Even on its grandest scale -- the size of a house -- Rachel Whiteread's work has a deeply affecting humility. It is, after all, based on absence. The British artist, who lives and works in London, has made casts (in plaster, concrete, resin and other materials) of the interior of a room, a house, a water tower, the underside of a staircase, the space beneath a chair. Her work is not just a matter of coy reversal, turning negative space into palpable volume, but an ongoing meditation on containment, memory, place, form, density and touch.
Whiteread's first solo show in L.A., at Gagosian, extends that investigation while bringing it down to its most intimate level yet. The 25 sculptures have a modesty about them but also an unflagging integrity -- a tender, abject beauty and even a bit of playfulness. The show is a tremendous opportunity to see an artist of established profundity stretch and shift and experiment.
Whiteread trained initially as a painter, and that background resurfaces here with a thrilling vengeance. A series of sculptural arrangements on eye-level shelves resonates mightily with Giorgio Morandi's humble, poetic still lifes. Morandi created his compositions from a variety of vases, boxes and pitchers in his studio -- ordinary objects that he grouped in small clusters, often evoking a sense of vulnerability.
Whiteread builds her shelf pieces from casts she's made of assorted packing materials -- cardboard tubes, polystyrene corners, boxes -- in pigmented plaster and resin as well as bronze. She stacks the objects, lines them up in rows, leans them into one another. As in Morandi's quiet visions, Whiteread's arrangements generate a subtle synergy.
The matte, chalky plaster objects offset the luminous, translucent pieces cast in resin (and looking, variously, like glycerin soap, wax or rubber). Pale, dilute, smoky colors edge up against buzzing, vibrant hues. A painterly sense of internal motion, of colors and shapes receding and coming forward, animates the compositions. So does a musical sense of rhythm and interval, tension and release.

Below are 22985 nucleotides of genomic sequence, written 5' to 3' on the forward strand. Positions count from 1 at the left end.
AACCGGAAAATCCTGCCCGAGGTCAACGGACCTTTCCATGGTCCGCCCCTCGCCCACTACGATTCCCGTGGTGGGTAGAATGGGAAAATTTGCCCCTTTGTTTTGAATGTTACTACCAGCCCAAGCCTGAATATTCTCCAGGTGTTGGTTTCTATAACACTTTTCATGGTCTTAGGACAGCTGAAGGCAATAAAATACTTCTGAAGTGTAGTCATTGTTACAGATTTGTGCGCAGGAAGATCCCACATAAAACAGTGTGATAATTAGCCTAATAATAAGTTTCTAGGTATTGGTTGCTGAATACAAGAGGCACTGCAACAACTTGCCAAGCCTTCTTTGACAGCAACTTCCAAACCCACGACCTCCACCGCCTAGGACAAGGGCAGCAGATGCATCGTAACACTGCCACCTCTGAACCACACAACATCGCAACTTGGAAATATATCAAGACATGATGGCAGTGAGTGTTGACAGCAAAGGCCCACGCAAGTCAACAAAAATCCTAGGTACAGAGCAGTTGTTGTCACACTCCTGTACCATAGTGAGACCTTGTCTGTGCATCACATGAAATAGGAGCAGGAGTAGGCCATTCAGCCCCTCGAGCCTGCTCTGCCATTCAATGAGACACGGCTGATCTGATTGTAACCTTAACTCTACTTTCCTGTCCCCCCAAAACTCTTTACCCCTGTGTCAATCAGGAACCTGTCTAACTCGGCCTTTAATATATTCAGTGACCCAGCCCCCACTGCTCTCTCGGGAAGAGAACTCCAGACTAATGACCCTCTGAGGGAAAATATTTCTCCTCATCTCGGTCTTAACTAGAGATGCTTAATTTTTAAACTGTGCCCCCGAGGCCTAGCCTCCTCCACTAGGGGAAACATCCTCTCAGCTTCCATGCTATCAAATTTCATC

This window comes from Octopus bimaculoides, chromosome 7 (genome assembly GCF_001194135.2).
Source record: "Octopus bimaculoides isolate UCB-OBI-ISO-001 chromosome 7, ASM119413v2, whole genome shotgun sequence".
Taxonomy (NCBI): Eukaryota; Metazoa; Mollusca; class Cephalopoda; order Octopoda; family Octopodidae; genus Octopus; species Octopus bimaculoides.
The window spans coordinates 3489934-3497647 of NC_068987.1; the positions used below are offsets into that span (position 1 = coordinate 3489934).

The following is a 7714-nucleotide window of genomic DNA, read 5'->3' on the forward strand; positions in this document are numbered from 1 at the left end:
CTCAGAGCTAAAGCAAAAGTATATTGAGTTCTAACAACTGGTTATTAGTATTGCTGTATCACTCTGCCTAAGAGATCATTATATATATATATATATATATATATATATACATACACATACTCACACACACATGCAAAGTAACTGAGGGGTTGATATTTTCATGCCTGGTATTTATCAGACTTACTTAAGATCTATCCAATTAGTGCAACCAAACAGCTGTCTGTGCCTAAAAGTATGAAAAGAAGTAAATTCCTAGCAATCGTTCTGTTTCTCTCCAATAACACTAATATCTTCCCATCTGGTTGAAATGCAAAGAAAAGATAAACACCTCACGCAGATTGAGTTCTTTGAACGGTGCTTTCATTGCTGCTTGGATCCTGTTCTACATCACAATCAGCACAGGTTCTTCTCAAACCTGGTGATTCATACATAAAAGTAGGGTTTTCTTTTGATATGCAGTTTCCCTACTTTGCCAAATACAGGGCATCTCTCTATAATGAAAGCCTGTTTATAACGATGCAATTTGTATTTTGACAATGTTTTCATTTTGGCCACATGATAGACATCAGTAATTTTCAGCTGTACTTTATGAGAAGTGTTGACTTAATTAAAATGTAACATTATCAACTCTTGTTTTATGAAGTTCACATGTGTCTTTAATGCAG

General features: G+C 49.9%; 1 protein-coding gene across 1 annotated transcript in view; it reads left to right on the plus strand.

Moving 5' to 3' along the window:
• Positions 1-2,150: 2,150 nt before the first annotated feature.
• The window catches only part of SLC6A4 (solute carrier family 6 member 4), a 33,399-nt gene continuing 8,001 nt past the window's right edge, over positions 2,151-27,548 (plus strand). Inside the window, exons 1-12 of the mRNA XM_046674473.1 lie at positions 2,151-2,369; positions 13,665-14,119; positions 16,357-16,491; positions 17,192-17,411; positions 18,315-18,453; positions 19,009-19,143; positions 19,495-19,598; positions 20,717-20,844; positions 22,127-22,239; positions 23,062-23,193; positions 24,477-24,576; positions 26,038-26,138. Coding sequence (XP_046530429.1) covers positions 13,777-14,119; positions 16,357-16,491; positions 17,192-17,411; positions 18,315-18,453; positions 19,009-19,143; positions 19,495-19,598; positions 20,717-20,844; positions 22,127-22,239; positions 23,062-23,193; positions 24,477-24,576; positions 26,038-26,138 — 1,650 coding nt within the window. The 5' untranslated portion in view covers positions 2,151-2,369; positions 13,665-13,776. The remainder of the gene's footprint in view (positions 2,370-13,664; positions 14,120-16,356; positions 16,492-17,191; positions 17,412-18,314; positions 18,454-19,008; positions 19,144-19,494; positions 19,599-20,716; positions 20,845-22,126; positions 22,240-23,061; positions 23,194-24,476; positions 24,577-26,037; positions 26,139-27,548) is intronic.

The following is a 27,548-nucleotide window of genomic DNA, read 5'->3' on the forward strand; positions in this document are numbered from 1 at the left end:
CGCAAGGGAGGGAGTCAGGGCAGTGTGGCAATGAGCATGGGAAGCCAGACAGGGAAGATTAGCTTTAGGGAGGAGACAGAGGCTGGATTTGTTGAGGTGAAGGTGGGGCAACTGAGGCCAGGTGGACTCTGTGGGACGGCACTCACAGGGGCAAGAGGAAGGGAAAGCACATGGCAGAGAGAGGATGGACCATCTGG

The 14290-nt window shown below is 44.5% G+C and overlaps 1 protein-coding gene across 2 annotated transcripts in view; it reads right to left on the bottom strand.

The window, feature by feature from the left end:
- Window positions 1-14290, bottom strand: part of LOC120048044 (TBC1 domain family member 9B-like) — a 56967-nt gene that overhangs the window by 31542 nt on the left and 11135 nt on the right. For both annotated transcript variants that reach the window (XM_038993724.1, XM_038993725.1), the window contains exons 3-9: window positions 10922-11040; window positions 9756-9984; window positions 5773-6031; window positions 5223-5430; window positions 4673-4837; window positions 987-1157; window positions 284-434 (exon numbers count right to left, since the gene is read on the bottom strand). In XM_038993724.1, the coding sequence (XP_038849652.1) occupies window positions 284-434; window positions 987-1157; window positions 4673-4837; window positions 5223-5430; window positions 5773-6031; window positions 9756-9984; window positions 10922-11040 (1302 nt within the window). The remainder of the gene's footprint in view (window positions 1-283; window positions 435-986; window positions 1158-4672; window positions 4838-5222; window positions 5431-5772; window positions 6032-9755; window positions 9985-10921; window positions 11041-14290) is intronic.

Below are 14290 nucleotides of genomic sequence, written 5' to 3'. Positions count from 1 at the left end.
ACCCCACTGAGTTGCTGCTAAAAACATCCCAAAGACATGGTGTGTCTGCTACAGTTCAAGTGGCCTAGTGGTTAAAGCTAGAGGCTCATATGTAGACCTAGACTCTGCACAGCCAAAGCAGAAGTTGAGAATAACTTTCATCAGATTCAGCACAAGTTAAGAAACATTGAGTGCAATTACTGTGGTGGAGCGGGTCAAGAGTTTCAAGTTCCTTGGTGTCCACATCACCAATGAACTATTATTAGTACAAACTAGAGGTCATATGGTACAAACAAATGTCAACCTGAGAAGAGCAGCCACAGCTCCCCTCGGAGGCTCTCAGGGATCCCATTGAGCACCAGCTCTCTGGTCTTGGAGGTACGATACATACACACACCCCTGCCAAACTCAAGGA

In "Colours," six small buff-colored box forms and three cylindrical tubes (dusty mauve, rosy gray, ocher) rest atop a concrete-colored slab. The objects all lean slightly, as if in italics. The casts made of castoffs align, as if just for the moment, into a neat, tight little formal poem.
The 18 squat cylindrical forms in "Line Up" stretch across their shelf like jaunty misfits, exuberantly flaunting their imperfections, their crusty edges and mismatched height. This is Morandi carbonated -- still modest, still intimate, but with a fizzier sense of joy.
One of the enduring threads through Whiteread's work has been a building-block quality of construction. The shelf sculptures were born of such serious play and provisionality, as were several other sculptural groupings, the cityscape-like "Untitled (Mix)" and the humble stack, "Cairn." So too were a series of works on paper, but to far slighter effect. For these, Whiteread paired collaged reproductions of antique glass cups, goblets, vases and bowls with painted, overlapping rectangles of color. The pieces hint at the lyrical but lack the gorgeous tactility and emotional resonance of her sculptural work.